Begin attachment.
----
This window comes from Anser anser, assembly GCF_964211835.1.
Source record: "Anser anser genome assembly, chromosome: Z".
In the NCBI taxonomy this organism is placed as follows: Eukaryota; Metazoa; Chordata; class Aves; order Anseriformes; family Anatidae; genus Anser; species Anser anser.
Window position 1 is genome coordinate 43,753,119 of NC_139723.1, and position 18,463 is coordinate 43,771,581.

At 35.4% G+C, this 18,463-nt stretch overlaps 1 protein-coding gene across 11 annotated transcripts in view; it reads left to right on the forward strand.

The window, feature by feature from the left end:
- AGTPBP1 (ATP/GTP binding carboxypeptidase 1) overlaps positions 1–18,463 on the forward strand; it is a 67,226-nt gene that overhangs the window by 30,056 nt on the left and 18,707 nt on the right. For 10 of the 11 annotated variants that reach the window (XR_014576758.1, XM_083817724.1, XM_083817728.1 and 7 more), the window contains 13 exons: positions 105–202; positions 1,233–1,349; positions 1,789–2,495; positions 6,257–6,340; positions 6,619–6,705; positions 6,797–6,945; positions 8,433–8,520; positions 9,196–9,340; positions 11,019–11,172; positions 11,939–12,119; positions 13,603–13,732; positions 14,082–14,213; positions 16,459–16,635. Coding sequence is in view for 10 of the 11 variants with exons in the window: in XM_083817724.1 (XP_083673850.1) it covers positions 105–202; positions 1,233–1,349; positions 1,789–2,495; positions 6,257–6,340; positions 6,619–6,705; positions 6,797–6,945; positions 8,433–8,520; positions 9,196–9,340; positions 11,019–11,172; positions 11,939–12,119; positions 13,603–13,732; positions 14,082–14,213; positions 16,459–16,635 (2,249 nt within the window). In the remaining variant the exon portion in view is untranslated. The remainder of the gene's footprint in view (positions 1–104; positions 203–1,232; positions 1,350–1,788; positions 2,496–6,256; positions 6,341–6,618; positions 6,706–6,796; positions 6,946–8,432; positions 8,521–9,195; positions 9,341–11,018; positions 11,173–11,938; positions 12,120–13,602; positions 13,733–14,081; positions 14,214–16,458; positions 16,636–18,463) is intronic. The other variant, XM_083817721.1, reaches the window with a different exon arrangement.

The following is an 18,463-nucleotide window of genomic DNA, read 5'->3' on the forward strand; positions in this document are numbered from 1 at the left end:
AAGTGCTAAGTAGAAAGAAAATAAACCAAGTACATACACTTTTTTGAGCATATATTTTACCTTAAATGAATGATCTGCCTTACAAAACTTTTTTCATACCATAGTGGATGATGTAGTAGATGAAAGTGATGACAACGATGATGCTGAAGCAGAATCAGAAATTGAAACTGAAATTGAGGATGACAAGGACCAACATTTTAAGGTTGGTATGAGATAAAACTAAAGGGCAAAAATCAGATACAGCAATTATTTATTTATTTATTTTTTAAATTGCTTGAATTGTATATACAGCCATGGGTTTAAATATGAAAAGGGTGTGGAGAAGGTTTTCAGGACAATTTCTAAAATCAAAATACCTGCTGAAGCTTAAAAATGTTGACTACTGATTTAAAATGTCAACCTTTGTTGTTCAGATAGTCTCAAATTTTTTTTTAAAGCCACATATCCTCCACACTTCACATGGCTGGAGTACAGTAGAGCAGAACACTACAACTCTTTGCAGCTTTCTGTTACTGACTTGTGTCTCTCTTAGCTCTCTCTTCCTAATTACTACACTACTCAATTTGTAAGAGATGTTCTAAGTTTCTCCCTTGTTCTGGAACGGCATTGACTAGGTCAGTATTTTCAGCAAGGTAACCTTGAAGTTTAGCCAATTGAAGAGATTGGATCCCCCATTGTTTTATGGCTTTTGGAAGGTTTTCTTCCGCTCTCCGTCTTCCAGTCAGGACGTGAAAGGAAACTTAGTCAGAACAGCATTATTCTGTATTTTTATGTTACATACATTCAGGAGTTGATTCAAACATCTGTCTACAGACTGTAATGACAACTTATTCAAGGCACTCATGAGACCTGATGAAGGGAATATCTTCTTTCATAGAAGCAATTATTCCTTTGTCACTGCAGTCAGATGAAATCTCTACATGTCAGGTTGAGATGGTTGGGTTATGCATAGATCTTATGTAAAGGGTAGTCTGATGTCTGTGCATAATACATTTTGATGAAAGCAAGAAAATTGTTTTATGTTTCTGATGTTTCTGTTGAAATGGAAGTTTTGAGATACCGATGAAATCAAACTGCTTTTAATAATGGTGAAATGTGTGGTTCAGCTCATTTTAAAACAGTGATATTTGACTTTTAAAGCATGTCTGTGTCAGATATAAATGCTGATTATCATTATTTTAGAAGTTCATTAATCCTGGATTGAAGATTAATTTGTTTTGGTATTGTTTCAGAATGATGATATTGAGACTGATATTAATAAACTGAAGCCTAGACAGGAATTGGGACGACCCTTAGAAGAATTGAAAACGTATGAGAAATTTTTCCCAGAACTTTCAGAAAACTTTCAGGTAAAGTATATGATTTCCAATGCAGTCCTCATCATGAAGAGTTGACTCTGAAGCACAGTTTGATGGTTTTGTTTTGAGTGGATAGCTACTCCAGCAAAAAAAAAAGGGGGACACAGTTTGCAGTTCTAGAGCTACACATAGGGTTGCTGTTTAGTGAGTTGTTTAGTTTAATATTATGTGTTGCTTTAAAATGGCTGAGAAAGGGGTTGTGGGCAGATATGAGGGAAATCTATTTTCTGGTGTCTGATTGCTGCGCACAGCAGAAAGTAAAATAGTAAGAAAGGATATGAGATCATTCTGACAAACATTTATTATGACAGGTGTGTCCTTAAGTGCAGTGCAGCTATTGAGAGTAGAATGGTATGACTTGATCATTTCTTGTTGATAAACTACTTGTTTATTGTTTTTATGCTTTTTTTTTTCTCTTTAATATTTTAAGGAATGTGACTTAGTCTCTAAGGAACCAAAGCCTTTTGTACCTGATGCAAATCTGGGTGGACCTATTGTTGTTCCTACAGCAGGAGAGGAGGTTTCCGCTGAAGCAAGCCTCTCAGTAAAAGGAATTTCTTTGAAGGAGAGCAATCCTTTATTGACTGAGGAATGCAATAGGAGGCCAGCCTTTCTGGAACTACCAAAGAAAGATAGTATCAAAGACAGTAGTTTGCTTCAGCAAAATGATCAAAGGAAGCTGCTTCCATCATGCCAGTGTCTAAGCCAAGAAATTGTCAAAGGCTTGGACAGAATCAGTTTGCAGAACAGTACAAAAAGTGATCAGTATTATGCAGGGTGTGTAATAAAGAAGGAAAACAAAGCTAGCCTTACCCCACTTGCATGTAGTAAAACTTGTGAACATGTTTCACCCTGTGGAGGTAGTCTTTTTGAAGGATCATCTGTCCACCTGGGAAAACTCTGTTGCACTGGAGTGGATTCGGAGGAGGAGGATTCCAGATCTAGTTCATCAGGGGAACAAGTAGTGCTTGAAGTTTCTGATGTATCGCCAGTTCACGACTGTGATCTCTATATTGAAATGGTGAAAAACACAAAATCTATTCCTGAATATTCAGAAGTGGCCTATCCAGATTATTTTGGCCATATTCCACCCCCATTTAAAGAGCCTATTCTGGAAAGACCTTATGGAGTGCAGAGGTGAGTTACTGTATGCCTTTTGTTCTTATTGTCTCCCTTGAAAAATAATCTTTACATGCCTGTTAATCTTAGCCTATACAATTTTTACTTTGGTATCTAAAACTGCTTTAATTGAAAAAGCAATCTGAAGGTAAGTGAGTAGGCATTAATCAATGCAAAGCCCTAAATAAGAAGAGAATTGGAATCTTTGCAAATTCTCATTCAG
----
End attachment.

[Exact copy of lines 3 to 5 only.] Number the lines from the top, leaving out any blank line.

In the NCBI taxonomy this organism is placed as follows: Eukaryota; Metazoa; Chordata; class Aves; order Anseriformes; family Anatidae; genus Anser; species Anser anser.
Window position 1 is genome coordinate 43,753,119 of NC_139723.1, and position 18,463 is coordinate 43,771,581.

At 35.4% G+C, this 18,463-nt stretch overlaps 1 protein-coding gene across 11 annotated transcripts in view; it reads left to right on the forward strand.